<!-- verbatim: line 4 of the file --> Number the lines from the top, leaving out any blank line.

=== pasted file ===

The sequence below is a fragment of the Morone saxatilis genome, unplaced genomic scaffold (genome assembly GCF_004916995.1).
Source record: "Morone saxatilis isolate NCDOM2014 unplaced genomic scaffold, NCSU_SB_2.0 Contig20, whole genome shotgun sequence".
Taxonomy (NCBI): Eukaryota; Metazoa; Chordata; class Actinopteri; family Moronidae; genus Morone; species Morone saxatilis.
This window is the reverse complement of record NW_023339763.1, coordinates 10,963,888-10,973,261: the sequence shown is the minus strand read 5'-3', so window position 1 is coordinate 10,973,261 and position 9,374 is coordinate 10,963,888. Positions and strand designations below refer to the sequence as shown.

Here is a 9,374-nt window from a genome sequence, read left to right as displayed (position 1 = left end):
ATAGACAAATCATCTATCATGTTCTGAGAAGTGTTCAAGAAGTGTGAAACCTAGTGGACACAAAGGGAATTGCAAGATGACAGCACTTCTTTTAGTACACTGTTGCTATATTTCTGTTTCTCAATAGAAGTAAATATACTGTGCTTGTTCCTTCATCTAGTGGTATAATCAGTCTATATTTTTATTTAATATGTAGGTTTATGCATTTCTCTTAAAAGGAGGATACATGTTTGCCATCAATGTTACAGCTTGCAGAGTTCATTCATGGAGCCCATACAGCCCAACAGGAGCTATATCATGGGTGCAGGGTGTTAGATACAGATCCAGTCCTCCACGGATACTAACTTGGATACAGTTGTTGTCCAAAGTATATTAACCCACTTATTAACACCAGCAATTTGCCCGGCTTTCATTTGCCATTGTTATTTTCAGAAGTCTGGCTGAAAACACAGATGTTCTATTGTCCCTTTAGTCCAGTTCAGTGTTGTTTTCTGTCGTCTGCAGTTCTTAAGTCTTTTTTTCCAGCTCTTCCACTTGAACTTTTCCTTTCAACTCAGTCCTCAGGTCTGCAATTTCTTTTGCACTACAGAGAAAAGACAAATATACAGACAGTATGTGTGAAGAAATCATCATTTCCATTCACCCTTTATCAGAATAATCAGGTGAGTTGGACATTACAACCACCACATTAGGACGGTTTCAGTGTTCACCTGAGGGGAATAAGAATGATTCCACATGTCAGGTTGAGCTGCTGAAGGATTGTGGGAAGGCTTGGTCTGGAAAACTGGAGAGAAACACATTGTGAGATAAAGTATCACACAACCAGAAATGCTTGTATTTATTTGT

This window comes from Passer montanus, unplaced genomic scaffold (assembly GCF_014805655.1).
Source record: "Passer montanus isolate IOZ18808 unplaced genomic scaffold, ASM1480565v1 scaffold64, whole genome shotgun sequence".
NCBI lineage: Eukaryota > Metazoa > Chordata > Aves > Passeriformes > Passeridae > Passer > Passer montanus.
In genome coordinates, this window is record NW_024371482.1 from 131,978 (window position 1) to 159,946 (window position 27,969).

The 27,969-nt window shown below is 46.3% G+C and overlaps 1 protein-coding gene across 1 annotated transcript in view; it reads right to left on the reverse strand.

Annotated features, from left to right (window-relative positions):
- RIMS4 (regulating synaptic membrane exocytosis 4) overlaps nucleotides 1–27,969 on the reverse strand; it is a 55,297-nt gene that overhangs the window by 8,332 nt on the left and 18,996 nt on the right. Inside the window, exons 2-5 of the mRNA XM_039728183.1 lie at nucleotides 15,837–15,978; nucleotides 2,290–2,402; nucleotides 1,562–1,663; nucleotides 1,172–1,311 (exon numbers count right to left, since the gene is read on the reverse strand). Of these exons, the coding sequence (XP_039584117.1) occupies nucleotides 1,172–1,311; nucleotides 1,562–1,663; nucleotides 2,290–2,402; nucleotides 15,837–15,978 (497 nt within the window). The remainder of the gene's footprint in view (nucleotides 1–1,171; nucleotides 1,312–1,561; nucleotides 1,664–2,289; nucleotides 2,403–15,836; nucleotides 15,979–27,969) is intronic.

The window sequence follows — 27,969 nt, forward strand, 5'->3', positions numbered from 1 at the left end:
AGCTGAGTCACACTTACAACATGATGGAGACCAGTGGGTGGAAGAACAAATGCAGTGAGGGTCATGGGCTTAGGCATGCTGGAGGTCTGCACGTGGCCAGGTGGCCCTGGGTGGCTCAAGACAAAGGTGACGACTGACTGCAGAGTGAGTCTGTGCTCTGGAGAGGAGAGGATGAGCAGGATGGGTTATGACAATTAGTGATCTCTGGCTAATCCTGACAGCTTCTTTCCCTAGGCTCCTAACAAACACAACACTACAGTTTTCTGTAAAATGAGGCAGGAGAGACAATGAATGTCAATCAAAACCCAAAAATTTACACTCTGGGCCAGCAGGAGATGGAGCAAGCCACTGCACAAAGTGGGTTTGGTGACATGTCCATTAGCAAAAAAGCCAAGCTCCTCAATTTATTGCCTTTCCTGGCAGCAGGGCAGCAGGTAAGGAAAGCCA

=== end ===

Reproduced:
This window is the reverse complement of record NW_023339763.1, coordinates 10,963,888-10,973,261: the sequence shown is the minus strand read 5'-3', so window position 1 is coordinate 10,973,261 and position 9,374 is coordinate 10,963,888. Positions and strand designations below refer to the sequence as shown.